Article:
Most of the patterns are a bit too advanced for me, but the real merits of the book are
Danielle Byron
Just as fun as the first book. I have another dish cloth pattern
started out strong but really fell off mid-way....
I laughed a lot reading this book, which includes many patterns that are well beyond me. In fact, all the patterns are that way, but still, I loved the energy of the book, the humor, and the serious bits of advice (no child over the age of reason will wear a handknit!) I loved the handknit Swifter covers, but don't think I'll try them. As someone just picking up knitting again after a long time, I found this book inspiring and full of lots of suggestions for further reading. I'll definitely chec ...more
I had loved the first book and so I was pretty stoked when I saw that these two authors had written another. I love the format of this book, the colors are spectacular and the patterns are simply amazing. I get inspired everytime I look through this book. They always do an excellent job of covering every possible thing you could ever want to knit. I would definitely recommend this book.

*Taken from my book reviews blog:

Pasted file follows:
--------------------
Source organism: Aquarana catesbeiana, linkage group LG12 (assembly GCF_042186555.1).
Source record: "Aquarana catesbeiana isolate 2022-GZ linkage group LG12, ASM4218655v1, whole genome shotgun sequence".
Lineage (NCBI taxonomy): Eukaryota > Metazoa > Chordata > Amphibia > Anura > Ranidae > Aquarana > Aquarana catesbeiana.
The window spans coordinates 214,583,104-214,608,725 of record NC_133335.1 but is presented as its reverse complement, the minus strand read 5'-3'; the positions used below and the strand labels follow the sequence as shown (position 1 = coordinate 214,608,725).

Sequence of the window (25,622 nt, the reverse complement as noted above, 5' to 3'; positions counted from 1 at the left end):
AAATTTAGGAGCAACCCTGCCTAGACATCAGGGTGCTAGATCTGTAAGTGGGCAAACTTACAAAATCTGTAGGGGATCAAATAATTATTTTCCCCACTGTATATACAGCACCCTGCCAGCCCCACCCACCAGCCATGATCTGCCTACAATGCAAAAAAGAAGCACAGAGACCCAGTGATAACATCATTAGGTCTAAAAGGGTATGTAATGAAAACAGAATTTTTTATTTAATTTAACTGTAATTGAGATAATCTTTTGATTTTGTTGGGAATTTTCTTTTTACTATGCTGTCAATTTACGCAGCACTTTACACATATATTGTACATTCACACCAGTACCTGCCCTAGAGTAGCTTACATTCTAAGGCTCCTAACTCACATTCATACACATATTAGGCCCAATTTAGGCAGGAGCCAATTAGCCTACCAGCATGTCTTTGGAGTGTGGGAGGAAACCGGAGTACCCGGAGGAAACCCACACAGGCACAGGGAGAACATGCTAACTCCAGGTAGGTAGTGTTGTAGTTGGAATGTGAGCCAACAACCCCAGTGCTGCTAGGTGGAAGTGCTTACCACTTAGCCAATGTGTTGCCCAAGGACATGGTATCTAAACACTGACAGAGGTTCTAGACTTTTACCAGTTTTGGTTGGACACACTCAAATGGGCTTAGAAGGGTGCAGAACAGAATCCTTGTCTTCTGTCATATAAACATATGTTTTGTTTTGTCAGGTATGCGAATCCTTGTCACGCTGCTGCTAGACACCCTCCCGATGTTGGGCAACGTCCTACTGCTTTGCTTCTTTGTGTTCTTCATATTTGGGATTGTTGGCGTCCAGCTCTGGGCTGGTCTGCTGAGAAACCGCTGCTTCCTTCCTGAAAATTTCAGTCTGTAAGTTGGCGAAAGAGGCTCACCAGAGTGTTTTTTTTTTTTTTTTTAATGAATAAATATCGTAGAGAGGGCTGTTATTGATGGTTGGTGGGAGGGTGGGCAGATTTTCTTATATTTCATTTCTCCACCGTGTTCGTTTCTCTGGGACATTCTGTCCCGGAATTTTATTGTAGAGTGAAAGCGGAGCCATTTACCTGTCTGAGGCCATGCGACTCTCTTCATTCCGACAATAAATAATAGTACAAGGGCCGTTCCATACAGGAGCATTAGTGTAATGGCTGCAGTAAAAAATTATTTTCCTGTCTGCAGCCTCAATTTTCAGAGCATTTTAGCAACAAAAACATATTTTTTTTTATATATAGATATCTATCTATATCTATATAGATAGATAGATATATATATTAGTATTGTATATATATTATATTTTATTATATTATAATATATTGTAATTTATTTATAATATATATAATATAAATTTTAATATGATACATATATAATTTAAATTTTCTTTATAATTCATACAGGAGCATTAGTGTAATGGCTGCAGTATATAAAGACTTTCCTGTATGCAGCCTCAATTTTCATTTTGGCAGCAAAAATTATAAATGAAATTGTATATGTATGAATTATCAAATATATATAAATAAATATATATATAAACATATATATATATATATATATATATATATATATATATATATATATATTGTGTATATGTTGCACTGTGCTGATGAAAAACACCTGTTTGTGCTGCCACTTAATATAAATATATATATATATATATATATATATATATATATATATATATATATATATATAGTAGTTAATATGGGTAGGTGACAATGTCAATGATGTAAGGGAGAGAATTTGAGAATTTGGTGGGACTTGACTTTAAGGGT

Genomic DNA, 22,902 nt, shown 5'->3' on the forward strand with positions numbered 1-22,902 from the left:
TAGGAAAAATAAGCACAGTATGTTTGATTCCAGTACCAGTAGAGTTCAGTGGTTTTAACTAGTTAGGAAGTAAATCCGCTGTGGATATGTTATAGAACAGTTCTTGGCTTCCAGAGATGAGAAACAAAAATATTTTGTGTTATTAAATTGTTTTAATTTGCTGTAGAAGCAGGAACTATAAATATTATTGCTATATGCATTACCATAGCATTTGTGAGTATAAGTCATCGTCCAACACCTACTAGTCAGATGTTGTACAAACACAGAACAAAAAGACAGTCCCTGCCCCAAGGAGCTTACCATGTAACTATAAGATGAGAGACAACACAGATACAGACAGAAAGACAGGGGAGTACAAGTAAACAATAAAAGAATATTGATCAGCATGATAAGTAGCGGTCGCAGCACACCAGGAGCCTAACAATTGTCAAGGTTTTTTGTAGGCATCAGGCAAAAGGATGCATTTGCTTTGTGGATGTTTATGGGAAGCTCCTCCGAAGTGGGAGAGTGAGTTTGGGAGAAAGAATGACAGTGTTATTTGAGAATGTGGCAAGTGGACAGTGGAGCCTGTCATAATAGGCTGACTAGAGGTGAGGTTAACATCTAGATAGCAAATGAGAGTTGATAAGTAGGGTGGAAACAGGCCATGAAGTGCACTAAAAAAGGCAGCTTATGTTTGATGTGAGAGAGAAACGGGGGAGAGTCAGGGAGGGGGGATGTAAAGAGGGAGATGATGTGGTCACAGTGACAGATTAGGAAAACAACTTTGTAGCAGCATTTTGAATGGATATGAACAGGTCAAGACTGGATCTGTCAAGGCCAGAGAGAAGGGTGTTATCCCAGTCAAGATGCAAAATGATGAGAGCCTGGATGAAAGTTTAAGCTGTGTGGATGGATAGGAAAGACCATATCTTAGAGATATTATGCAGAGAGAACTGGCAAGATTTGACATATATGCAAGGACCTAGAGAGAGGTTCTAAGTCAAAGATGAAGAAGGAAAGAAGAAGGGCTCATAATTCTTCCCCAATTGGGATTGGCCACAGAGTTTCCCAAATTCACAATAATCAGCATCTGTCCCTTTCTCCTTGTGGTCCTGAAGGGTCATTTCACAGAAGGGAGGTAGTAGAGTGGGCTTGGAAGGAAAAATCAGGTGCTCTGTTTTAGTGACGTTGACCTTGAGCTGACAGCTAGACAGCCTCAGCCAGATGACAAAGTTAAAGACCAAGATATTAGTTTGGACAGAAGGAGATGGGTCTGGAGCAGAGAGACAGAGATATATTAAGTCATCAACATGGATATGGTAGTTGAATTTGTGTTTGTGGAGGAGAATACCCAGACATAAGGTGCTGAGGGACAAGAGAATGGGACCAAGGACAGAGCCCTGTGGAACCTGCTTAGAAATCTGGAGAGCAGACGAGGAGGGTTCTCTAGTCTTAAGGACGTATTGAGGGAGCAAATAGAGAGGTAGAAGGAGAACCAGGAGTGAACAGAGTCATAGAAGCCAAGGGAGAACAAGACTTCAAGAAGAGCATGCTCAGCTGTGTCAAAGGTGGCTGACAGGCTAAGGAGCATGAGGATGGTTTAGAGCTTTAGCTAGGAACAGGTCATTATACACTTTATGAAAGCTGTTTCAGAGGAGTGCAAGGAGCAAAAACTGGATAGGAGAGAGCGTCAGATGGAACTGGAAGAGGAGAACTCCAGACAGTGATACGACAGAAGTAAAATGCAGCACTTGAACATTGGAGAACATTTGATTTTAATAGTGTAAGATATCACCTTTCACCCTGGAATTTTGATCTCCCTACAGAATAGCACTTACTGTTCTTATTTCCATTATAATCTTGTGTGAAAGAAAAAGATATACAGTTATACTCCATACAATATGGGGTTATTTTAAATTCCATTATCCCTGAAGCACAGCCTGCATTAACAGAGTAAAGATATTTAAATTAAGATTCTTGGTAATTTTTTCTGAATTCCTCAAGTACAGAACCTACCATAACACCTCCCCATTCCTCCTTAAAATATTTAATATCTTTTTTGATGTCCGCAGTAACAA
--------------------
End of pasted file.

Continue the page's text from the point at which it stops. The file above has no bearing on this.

Not as funny as the first Mason-Dixon book (although check out the "Hall of Shame" at the end). This volume is a little more serious, the authors have a little more to say so the size of the print is smaller and takes up more of the page. There is more emphasis on techniques, like Fair Isle, that require working with several colors, but still many interesting and practical projects. If you loved the first Mason-Dixon book, you'll probably like this one also because it is very similar in style.
Oct 15, 2008 Ruthie rated it 3 of 5 stars
Recommends it for: Wendy Davis
If I had any free time on my hands, this book would have inspired me to track down some gray wool yarn and knit the amazing coat pictured on p.20. Or the beautiful green one immediately following. Or maybe the adorable child's sweater called "Fern."

Combine the lack of time with the fact that a purl stitch is a grand accomplishment for me, and.... I decided to just enjoy the book for the fun writing style, and the thought that "someday.... look what I could do if I put my mind to it."
Erin  Hopkins Weber
This is a library book I have renewed three times. Aside from some great patterns (I made the pilot cap and am almost done with the stocking) and excellent tips, the writing is engaging and funny throughout. They have a great attitude and their writing makes it contagious. I especially love to story about the perils of competitive knitting. Also great instructions for fair isle knitting. I can now do something I never thought I could do. Score!
Disappointed by what I consider a misleading title. The "Mason-Dixon" line has historical significance and I hoped that this book would say something about the history of knitting in America. None of the patterns appealed to me. There are two charts that one might find helpful. One is a chart of letters and numbers in duplicate stitch. The other has information about yarn.